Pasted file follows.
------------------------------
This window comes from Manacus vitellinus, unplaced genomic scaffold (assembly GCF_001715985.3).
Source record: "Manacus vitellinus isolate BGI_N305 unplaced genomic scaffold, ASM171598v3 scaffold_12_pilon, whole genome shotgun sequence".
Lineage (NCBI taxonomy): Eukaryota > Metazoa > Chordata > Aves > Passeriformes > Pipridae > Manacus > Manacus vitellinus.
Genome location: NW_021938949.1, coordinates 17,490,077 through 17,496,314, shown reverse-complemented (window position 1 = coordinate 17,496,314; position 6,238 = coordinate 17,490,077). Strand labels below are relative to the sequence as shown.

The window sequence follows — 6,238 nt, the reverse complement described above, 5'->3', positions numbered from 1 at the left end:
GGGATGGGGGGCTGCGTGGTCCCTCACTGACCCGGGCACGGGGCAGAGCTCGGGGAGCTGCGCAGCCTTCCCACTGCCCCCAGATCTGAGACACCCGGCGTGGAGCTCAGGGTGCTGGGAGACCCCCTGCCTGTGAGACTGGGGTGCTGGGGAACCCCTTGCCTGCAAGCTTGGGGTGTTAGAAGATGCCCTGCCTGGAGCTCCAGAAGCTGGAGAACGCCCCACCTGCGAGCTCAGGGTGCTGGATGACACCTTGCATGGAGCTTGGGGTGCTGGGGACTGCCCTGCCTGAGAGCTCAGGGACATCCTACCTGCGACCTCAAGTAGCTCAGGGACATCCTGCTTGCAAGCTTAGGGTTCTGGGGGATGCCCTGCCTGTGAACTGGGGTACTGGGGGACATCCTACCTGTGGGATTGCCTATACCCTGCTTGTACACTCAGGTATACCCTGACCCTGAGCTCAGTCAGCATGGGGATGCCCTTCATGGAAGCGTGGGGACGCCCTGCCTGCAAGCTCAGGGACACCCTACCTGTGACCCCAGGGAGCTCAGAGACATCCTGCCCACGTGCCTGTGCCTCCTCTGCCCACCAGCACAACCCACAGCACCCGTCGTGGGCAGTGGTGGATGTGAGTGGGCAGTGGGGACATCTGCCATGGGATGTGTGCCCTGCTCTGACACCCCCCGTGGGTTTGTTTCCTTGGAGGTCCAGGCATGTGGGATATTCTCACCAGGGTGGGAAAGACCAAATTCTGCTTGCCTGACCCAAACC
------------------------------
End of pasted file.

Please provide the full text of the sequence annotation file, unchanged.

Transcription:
This window comes from Manacus vitellinus, unplaced genomic scaffold (assembly GCF_001715985.3).
Source record: "Manacus vitellinus isolate BGI_N305 unplaced genomic scaffold, ASM171598v3 scaffold_12_pilon, whole genome shotgun sequence".
Lineage (NCBI taxonomy): Eukaryota > Metazoa > Chordata > Aves > Passeriformes > Pipridae > Manacus > Manacus vitellinus.
Genome location: NW_021938949.1, coordinates 17,490,077 through 17,496,314, shown reverse-complemented (window position 1 = coordinate 17,496,314; position 6,238 = coordinate 17,490,077). Strand labels below are relative to the sequence as shown.

The window sequence follows — 6,238 nt, the reverse complement described above, 5'->3', positions numbered from 1 at the left end:
GGGATGGGGGGCTGCGTGGTCCCTCACTGACCCGGGCACGGGGCAGAGCTCGGGGAGCTGCGCAGCCTTCCCACTGCCCCCAGATCTGAGACACCCGGCGTGGAGCTCAGGGTGCTGGGAGACCCCCTGCCTGTGAGACTGGGGTGCTGGGGAACCCCTTGCCTGCAAGCTTGGGGTGTTAGAAGATGCCCTGCCTGGAGCTCCAGAAGCTGGAGAACGCCCCACCTGCGAGCTCAGGGTGCTGGATGACACCTTGCATGGAGCTTGGGGTGCTGGGGACTGCCCTGCCTGAGAGCTCAGGGACATCCTACCTGCGACCTCAAGTAGCTCAGGGACATCCTGCTTGCAAGCTTAGGGTTCTGGGGGATGCCCTGCCTGTGAACTGGGGTACTGGGGGACATCCTACCTGTGGGATTGCCTATACCCTGCTTGTACACTCAGGTATACCCTGACCCTGAGCTCAGTCAGCATGGGGATGCCCTTCATGGAAGCGTGGGGACGCCCTGCCTGCAAGCTCAGGGACACCCTACCTGTGACCCCAGGGAGCTCAGAGACATCCTGCCCACGTGCCTGTGCCTCCTCTGCCCACCAGCACAACCCACAGCACCCGTCGTGGGCAGTGGTGGATGTGAGTGGGCAGTGGGGACATCTGCCATGGGATGTGTGCCCTGCTCTGACACCCCCCGTGGGTTTGTTTCCTTGGAGGTCCAGGCATGTGGGATATTCTCACCAGGGTGGGAAAGACCAAATTCTGCTTGCCTGACCCAAACC